Anyone who has been on a working farm knows that, like childbirth (or so I imagine), there’s a lot more to it than is normally shared. In fact the human animal is itself no less prone to the vulgarities of waste and accommodation. I say this not despairingly but rather as a confession of the hard reality we are from time to time obliged to address. From the instant of birth the child is devoted solely to three things: ingesting, expunging and sleep, normally in that order. The miracle that is life translates the first two ingredients into the ineffable. As for the rest – pardon the pun – that is, the sleep and the accommodation in which it takes places, that’s up to us to take care of, on our own, unassisted by anything as mystical as creation or the unfolding mystery of the universe. I speak of housekeeping.

The state of one’s accommodation is for some a significant reflection of what it is that sparks the animus, the theory related no doubt to the axiom concerning the proximity of cleanliness and godliness.  My dear late mother practically owned the adage about eating off the kitchen floor! Hers however was a hard bargain in that it was her kitchen, her living room and overall her house. I hadn’t the need to suffer this geographic indignity (which by the way eventually overtook my father whose dominion was progressively isolated to the garage, the basement and the backyard porch) because I didn’t live with my parents after the age of 13 when I was sent to school. I have reason to believe my father adjusted to his expulsion from the draperies and fine furnishings through the vehicle – once again, pardon the pun – that is, his automobile which he relished driving vast distances at a moment’s inspiration. It was lucky for him he had relatives and the resource or what my mother summarily dismissed as “moose pasture” (being 200 acres of land) in New Brunswick to which he regularly returned with the visible pride of a landlord.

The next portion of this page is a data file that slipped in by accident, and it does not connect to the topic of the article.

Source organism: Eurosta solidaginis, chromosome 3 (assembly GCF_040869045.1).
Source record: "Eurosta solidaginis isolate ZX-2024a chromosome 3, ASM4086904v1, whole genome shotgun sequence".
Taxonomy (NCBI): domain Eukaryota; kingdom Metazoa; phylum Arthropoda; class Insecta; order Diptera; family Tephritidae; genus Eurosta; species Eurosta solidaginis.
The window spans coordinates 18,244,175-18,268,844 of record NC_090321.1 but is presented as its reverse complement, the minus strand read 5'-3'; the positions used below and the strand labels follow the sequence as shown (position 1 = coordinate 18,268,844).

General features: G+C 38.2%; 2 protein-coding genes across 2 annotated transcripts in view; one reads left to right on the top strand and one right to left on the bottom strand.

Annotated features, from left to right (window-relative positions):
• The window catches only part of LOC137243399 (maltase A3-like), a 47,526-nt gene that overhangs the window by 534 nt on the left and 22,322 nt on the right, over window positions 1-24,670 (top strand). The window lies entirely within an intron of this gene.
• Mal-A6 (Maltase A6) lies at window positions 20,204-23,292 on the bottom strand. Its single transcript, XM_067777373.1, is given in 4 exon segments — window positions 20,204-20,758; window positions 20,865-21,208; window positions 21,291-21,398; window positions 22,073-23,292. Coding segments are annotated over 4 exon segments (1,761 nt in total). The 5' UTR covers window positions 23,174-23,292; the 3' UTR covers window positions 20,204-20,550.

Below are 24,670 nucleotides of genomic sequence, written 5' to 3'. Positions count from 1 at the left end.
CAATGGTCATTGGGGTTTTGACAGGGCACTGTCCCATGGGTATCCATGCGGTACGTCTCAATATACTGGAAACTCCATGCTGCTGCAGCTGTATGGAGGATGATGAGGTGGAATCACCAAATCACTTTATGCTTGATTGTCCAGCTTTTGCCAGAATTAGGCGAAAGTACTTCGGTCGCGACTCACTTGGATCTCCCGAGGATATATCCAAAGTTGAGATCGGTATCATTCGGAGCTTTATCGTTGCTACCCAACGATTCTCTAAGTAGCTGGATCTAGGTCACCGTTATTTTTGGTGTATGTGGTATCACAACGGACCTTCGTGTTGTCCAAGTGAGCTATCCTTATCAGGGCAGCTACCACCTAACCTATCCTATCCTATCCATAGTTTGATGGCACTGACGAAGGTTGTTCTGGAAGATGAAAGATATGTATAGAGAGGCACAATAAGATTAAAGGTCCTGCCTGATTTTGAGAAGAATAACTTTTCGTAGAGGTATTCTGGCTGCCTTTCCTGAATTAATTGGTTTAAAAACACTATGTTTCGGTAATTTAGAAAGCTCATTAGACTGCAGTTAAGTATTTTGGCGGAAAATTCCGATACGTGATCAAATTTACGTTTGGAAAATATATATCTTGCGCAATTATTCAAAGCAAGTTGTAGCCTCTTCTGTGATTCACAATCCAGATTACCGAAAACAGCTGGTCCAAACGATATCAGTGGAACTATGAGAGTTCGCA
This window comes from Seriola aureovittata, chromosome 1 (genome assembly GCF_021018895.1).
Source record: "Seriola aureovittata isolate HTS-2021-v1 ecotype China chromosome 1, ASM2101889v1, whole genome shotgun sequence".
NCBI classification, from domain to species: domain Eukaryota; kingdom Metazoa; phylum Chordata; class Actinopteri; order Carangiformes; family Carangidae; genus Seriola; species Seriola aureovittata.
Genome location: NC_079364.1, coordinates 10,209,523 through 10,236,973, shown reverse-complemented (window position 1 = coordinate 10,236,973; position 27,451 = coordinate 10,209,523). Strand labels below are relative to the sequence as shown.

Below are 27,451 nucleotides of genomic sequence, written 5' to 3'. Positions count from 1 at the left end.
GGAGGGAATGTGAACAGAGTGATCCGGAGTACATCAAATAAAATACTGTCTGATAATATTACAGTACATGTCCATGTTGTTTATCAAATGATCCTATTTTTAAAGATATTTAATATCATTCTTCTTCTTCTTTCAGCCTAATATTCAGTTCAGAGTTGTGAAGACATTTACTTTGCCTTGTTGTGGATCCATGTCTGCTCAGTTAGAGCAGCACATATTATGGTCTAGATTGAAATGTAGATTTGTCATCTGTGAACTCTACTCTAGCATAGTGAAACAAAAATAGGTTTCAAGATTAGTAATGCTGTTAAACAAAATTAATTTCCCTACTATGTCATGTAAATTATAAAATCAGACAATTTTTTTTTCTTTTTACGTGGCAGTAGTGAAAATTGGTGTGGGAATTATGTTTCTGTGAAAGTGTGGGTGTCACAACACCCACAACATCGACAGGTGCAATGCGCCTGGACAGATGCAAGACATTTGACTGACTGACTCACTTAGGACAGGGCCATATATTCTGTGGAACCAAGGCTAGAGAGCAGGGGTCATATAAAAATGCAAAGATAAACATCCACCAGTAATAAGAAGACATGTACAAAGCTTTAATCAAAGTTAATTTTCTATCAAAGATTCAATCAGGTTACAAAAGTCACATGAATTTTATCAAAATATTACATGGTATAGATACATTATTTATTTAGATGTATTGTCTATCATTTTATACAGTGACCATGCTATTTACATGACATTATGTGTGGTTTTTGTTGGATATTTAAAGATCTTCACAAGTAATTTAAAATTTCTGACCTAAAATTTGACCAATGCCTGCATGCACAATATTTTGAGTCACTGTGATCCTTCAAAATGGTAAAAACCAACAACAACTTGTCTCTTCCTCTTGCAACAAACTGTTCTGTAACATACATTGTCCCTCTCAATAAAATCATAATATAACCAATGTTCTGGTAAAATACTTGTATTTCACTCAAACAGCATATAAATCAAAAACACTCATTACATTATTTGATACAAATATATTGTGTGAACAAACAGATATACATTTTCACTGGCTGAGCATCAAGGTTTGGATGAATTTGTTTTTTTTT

Yet as much as one may mock the preoccupation of others with  cleanliness, it is customarily an aspiration to which many ascend. Never for example did I hear my father complain about the spotless kitchen or other living quarters. Indeed if one can be judged by the example one sets, his was as much a conviction as my mother’s even though his was not unsurprisingly dedicated to the automobile which he routinely vacuumed,  washed and polished.

Keeping offensive elements at bay was something I oddly encountered while studying for the bar at Osgoode Hall. There was a large wrought iron fence surrounding Osgoode Hall. The peculiar feature of the fence was that the entrance gate enclosed a pole with a series of horizontal rotating bars which intertwined with fixed stationary bars. Getting through the gate was a bit of an entertainment, like playing a game at a fair, twirling about the heavy iron mesh.  Considering how ancient the fence is, I never ceased to be amazed that the stiles turned. If you haven’t already guessed the fence was designed to keep out animals not people. My understanding is that when Osgoode Hall was constructed on Queen St W at the corner of what is now University Avenue, it was a field surrounded by farmland.  The stiled entrance was to keep out the rambling cows.

The root of cleanliness is as fundamental as our agricultural heritage – even to the extent of coincidence with such esoteric convention as law. Nothing escapes the necessity of perfection – or at least the preservation of its appearance. When set among a pile of dung we nonetheless sustain the delicacy that is cleanliness, the unalterable regard for perfection. It is upon this foundation of rectitude that our history was constructed. For those who reckon this is no more than the transition from cow chips to bull roar, I say regain the cultivation of life that raises it from the natural to the purity of the ethereal. Flawlessness is more than mere polishing. It is sublimity. It is a degree of excellence worth the effort.